I have a theory about why Margaret Atwood wrote Oryx & Crake and The Year of the Flood, and may—if certain rumors be true—be at work on a third novel in the series.
But first, let me address the hisses and catcalls from the back. Yes you, over there.
Many of my hardcore SF friends dismissed Oryx & Crake, and never read The Year of the Flood, on principle. Their objections were along the lines of, “That’s all been done before by real SF writers. Oh—and it’s been done better. Much better.” Some have been blunt: “She’s a rip-off artist.”
To my hardcore SF friends and those who agree wholeheartedly with them let me say, You may be right. And—here—in this post—I’d like to explore another issue and present a theory that transcends Margaret the author and these two novels. I’m hoping you’ll stick around to hear it.
I hope, too, I can—at least for the duration of this post—ask any die hard Atwood-is-a-witch-burn-her! readers to put aside the contentious issue as to whether Oryx & Crake and The Year of the Flood are “SF” or “speculative fiction.”
(I can see Monty Python taking this and running with it: “Tastes great!” / “Less filling!” morphing into “SF!”/”Speculative fiction!”)
Truth in lending: I am a big, big Atwood fan. Cat’s Eye and The Blind Assassin are two of my favorite novels of all time—re-read often—and Moral Disorder one of my favorite collections of short stories. I think I’m close to owning just about everything Atwood’s published, including such oddities as Days of the Rebels 1815-1870 and Strange Things: The Malevolent North in Canadian Literature.
My thought begins with Atwood as a writer of literature, and ends with Atwood as the writer of Oryx & Crake and The Year of the Flood.
That Atwood is a serious writer is easily demonstrated: she was nominated for the Man Booker International Prize twice (2005, 2007), was shortlisted for the Booker Prize four times (The Handmaid’s Tale, Cat’s Eye, Alias Grace, and Oryx & Crake), and won the Booker for The Blind Assassin in 2000. The Cambridge Companion to Margaret Atwood was published in 2006.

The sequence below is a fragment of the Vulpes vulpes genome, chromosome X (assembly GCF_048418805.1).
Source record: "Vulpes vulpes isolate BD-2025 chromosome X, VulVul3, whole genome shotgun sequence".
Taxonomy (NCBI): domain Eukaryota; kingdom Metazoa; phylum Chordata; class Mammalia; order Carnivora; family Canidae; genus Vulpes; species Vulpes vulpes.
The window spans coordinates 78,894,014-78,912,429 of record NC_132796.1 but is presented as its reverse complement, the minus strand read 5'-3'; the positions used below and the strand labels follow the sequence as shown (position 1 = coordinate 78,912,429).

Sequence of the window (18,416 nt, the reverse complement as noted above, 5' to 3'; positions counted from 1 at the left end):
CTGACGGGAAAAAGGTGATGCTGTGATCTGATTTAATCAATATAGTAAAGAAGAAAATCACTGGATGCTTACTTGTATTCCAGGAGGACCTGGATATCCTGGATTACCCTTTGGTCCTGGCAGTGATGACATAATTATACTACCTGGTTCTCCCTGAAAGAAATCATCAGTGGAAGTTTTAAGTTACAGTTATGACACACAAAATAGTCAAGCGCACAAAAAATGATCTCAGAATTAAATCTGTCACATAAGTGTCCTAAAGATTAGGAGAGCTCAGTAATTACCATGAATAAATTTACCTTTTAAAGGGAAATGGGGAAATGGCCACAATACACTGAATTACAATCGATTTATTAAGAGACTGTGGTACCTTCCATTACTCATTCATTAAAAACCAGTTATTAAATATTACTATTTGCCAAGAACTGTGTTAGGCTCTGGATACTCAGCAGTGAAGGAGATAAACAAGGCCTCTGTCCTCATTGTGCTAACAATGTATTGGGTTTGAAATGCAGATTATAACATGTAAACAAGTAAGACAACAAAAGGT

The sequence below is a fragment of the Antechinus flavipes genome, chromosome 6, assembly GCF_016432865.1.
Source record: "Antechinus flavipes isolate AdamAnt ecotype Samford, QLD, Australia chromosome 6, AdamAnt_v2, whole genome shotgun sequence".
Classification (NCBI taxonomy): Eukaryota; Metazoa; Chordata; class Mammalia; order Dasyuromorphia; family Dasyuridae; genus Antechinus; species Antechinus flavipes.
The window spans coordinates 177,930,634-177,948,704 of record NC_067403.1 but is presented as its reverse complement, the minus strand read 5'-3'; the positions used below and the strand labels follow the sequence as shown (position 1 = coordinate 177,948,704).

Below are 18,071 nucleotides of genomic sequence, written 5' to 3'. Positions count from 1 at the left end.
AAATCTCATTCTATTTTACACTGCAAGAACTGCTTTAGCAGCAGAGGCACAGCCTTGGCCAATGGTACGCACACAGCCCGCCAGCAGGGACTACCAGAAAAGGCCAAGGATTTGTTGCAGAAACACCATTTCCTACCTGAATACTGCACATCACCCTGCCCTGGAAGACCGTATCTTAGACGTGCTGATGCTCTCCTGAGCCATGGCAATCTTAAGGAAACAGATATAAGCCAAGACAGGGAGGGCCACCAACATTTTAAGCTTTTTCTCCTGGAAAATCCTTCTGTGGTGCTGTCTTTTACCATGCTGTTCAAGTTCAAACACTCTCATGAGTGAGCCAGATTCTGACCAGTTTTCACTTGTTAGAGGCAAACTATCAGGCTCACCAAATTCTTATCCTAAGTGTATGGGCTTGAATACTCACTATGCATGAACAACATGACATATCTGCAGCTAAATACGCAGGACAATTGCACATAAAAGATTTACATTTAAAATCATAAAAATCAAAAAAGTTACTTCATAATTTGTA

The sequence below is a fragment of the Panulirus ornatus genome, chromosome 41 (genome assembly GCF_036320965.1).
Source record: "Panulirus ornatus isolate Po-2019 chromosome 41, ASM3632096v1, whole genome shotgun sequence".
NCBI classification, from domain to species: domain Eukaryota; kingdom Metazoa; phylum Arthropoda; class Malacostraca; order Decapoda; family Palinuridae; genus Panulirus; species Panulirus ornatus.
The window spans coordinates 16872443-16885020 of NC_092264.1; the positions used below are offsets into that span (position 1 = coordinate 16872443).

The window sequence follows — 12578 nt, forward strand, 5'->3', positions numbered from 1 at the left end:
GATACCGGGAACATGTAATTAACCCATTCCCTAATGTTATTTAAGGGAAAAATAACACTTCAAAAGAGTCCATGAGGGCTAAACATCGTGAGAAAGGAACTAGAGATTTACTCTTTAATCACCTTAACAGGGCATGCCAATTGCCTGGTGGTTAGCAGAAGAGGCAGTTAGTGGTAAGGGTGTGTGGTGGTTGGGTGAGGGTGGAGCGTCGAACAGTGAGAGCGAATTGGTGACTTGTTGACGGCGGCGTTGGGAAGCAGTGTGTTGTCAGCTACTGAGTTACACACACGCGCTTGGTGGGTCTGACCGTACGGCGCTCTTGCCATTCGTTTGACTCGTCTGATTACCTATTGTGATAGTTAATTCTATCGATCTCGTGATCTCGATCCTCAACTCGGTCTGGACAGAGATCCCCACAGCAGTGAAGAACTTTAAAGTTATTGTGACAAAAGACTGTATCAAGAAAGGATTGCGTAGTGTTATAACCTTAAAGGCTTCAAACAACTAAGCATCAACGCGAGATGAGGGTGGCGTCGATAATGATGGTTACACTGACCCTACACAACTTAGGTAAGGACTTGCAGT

This begs the thought: why would a serious writer of literature write Oryx & Crake and The Year of the Flood? Call them SF or speculative fiction, they veer towards genres serious writers often avoid, and serious critics ignore or pan.
I began to develop an answer when listening to Atwood’s CBC Massey Lectures (now gathered together in Payback: Debt and the Shadow Side of Wealth). I was struck by a comment she made about why writers write.
Why do writers write?
Because writers see how the story ends.
We all know folks—many of whom are family and friends—who can’t see how the story ends, especially the story of their own lives. Like locomotive trains racing towards a collapsed bridge, they speed along, oblivious to what’s right there in front of their noses. “Jump!” we scream, but they don’t listen, ask us to pipe down, suggest we respect their boundaries and butt out, or remark, snidely, with something like, “Look who’s calling the kettle black.” On they go, and down the train goes into the chasm. Boom.
Writers then, if we stick with this thought, see lots of “ends” and jot them down, perhaps in the vain hope we readers will learn to see ends too and not plummet to our deaths, metaphorical and real.
There is, of course, a larger story out there: the story of the human race.
If Act I was all of us, not so long ago, living relatively non-destructively on the earth, Act II—during which obstacles of increasing difficulty arise, testing our heroic skills and resolve more and more—is well underway.
We appear to have escaped massive destruction from an all out war between the country formerly known as the U.S.S.R. and the U.S.—thought who knows what the future may hold—but now international terrorism and climate change are upon us, not to mention the “inevitability” of future plagues. In Act II the audience wonders—the higher the obstacles grow—Will the hero make it? As audience to our own future, we could ask, Will we make it?
And here we see how rampant denial is. While some prophets shout from rickety soapboxes on street corners, most folks ignore them. “You’re rearranging deck chairs on the Titanic!” the prophets scream, hoarser now. Many wonder if these folks have forgotten to take their medications.